Assessing the value of practitioner-led innovations


The key argument of the Royal College of Nursing’s (RCN) Frontline First Campaign is that innovative ideas developed by frontline nurses should be prioritised over cutting jobs as a way of reducing waste and improving effectiveness. To this end, the RCN is looking to build the innovation capacity of the nursing profession, and demonstrate the valuable impact of these frontline innovations.

The RCN worked in partnership with OPM to understand and demonstrate the economic case underpinning a number of nurse-led innovations using OPM’s Economic Assessment Tool (EAT). The EAT provides a pragmatic methodology that builds on the discipline of improvement using many of its tools and techniques to map and cost healthcare innovations to help increase the quality, efficiency and effectiveness of care in a given setting. It is also compliant with HM Treasury guidance.

What we did

The EAT comprises 4 key stages: planning and mapping; costing and valuing, calculating; and validating:

1. Planning and mapping

At the outset there are a number of decisions that need to be made (e.g. what is being assessed, over what time period and from whose perspective). This is supported by an embedded ‘Pathways to Outcomes’ mapping tool that help replicate, in diagrammatic form, a whole systems and outcomes-focussed approach to understanding a service.

A ‘Pathways to Outcomes’ model gives an indication of the types of data that are available or need to be collected in order to determine the impact and value of the service, and the type of economic analysis that can be supported by available data.

2. Costing and valuing

In the costing stage, monetary values are assigned to inputs and outcomes (where possible and relevant) associated with a service. The EAT follows HM Treasury guidance and audits the ‘Pathways to Outcomes’ model for all direct and indirect costs, and all direct and indirect benefits.

We also distinguish between costs for setting up the service from costs involved in the steady operation of the service.

The monetary values assigned to outcomes depend on the way in which an outcome is defined and operationalised in terms of measurement, whether market prices are available, whether monetary proxies may be identified in the wider evidence base, and whether it may be amenable to valuation through primary data collection. Monetary values are only applied to outcomes achieved over and above what would have happened without the service.

3. Calculating

The EAT sets out different procedures for calculating and presenting ‘costs’ and ‘benefits’, requiring the user to have a clear rationale to justify decisions, and to state assumptions. In some cases, for example, a user may wish to calculate a return on investment dividend in the form of ‘for every £1 invested, £X of benefits are generated’. In other instances, the calculation of a single dividend may not be desirable.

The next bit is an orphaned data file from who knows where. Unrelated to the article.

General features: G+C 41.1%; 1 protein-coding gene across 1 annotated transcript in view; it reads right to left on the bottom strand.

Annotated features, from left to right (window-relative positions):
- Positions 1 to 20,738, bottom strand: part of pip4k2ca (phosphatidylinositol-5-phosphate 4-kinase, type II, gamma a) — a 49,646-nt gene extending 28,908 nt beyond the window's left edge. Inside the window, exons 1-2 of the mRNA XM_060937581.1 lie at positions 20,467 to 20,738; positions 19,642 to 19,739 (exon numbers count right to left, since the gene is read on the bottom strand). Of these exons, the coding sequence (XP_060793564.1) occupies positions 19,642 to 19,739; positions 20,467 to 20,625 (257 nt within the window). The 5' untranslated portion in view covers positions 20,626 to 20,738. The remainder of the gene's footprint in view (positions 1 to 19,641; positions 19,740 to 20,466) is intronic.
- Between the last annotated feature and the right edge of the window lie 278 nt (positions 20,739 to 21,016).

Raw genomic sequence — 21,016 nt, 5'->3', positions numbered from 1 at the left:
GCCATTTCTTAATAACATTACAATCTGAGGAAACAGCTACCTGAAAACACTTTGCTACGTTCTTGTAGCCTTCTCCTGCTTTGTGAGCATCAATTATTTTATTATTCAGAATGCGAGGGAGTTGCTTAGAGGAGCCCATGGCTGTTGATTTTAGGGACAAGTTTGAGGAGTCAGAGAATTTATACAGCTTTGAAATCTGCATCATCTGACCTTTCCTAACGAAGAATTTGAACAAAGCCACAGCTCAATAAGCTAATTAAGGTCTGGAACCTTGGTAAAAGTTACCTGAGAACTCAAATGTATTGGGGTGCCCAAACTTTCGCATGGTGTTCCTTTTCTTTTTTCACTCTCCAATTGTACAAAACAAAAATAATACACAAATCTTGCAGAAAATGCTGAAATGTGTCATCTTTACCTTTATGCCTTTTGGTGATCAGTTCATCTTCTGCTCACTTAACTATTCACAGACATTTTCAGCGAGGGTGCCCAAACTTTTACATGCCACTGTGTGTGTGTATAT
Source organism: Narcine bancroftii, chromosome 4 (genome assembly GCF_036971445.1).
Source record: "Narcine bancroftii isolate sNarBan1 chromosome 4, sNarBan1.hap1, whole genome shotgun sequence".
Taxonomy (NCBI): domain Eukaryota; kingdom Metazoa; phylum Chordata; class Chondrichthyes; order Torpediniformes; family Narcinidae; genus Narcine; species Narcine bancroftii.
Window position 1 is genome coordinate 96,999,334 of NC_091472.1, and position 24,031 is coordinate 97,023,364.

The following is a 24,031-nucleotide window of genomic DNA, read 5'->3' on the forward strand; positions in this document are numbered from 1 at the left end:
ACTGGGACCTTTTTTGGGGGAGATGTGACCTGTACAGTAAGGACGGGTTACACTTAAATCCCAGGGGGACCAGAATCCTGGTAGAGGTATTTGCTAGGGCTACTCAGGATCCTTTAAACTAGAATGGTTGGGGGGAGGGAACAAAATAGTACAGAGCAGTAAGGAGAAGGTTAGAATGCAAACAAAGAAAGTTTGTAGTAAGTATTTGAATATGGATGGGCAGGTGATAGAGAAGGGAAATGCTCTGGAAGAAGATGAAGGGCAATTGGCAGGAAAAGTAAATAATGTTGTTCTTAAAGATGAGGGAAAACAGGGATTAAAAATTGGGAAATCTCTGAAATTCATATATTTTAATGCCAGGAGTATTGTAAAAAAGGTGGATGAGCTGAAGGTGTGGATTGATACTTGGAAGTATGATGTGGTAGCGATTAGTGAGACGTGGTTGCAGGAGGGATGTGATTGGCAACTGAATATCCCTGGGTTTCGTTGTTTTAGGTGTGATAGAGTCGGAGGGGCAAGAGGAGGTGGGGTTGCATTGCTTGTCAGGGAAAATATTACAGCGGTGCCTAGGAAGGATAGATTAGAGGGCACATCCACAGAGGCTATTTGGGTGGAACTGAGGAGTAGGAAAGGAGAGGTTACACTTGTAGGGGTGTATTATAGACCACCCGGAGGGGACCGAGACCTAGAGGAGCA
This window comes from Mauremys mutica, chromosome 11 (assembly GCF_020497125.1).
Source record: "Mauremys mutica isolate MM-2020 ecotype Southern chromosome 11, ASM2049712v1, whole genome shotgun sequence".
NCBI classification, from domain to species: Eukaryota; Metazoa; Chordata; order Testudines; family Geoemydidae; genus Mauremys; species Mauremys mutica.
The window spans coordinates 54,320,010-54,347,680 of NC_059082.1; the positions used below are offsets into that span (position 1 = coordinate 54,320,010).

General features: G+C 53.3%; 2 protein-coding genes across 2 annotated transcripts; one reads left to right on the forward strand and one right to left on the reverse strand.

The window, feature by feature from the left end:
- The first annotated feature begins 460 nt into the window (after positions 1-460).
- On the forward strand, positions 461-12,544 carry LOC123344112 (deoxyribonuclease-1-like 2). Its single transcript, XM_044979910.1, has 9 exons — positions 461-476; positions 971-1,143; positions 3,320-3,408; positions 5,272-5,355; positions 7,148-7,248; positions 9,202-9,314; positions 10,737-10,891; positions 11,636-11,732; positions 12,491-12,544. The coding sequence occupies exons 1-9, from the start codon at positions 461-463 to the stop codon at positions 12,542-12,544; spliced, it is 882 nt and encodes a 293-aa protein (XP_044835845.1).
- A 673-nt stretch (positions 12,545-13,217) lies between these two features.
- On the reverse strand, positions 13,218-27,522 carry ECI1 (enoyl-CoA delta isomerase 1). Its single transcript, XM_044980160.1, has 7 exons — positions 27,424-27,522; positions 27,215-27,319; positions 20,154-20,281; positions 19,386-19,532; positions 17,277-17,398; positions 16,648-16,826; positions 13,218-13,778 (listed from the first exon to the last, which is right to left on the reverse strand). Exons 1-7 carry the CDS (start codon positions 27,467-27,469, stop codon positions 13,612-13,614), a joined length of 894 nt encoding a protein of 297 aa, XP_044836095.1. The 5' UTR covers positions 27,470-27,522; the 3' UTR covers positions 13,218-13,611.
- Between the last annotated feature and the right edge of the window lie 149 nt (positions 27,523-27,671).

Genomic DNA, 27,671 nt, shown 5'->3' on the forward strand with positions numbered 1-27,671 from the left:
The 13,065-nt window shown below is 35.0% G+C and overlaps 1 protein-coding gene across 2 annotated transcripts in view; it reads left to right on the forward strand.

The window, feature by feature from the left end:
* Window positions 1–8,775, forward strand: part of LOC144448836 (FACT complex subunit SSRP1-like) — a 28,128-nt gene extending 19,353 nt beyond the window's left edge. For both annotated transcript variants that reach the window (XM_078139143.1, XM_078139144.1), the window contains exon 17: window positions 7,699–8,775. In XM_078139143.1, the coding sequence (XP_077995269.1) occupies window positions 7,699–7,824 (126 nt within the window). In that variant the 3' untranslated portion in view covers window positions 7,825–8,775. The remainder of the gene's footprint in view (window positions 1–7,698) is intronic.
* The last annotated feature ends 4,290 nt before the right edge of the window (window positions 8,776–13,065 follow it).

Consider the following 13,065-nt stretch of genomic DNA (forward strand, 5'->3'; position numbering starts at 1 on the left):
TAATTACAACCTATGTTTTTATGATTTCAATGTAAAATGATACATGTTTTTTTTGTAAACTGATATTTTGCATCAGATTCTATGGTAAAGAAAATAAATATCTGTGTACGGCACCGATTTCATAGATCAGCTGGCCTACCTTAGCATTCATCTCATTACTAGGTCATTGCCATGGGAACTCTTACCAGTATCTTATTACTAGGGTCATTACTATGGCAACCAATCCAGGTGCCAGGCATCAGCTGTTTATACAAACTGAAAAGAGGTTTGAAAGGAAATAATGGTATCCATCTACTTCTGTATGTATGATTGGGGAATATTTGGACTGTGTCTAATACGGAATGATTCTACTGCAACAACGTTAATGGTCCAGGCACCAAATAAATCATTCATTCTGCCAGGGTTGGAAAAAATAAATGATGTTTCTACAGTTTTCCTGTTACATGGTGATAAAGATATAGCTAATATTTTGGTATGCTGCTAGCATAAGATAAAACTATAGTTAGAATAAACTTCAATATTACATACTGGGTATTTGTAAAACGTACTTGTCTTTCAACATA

4. Validating

The EAT uses a reporting template that captures the economic/financial results alongside other quality and effectiveness indicators that may not be assigned monetary values. These latter indicators are still important and should be reported. This template has been co-designed with a range of professionals, and with commissioners of services. Every completed output is validated with service personnel and relevant stakeholders.

Using the EAT, we generated return on investment calculations for two nurse-led innovations: a community-based oxygen assessment service in Central and Eastern Cheshire PCT, and an intervention to support Health Care Assistants to manage pressure sores in Bradford and Airedale Community Health Services. In relation to the former, we found that for every £1 spent, the service is generating between £20.22 and £23.51 of benefits. In relation to the latter, the service is generating approximately £11.10 of benefits for every £1 spent. The full case studies can be accessed here and here.


Reflecting on the evidence, the RCN’s Chief Executive Dr Peter Carter noted: “These services provide high-quality care and many of them could easily be rolled out across the health service, saving millions of pounds. In many instances, care can be best managed by community-based services, with as little hospital involvement as possible.

While recognising that the NHS is under pressure to cut costs, experts feel strongly that NHS managers need to make good, evidence-informed, choices about how they can respond best to this. Reflecting on the economic and quality evidence generated for these two case studies, experts caution that ill-considered cuts can lead to unnecessary hospitalisation or inappropriate use of statutory services (which impose additional costs to the healthcare system) and/or compound the emotional and physical distress for patients. Poorly thought-out cuts may therefore be false economy.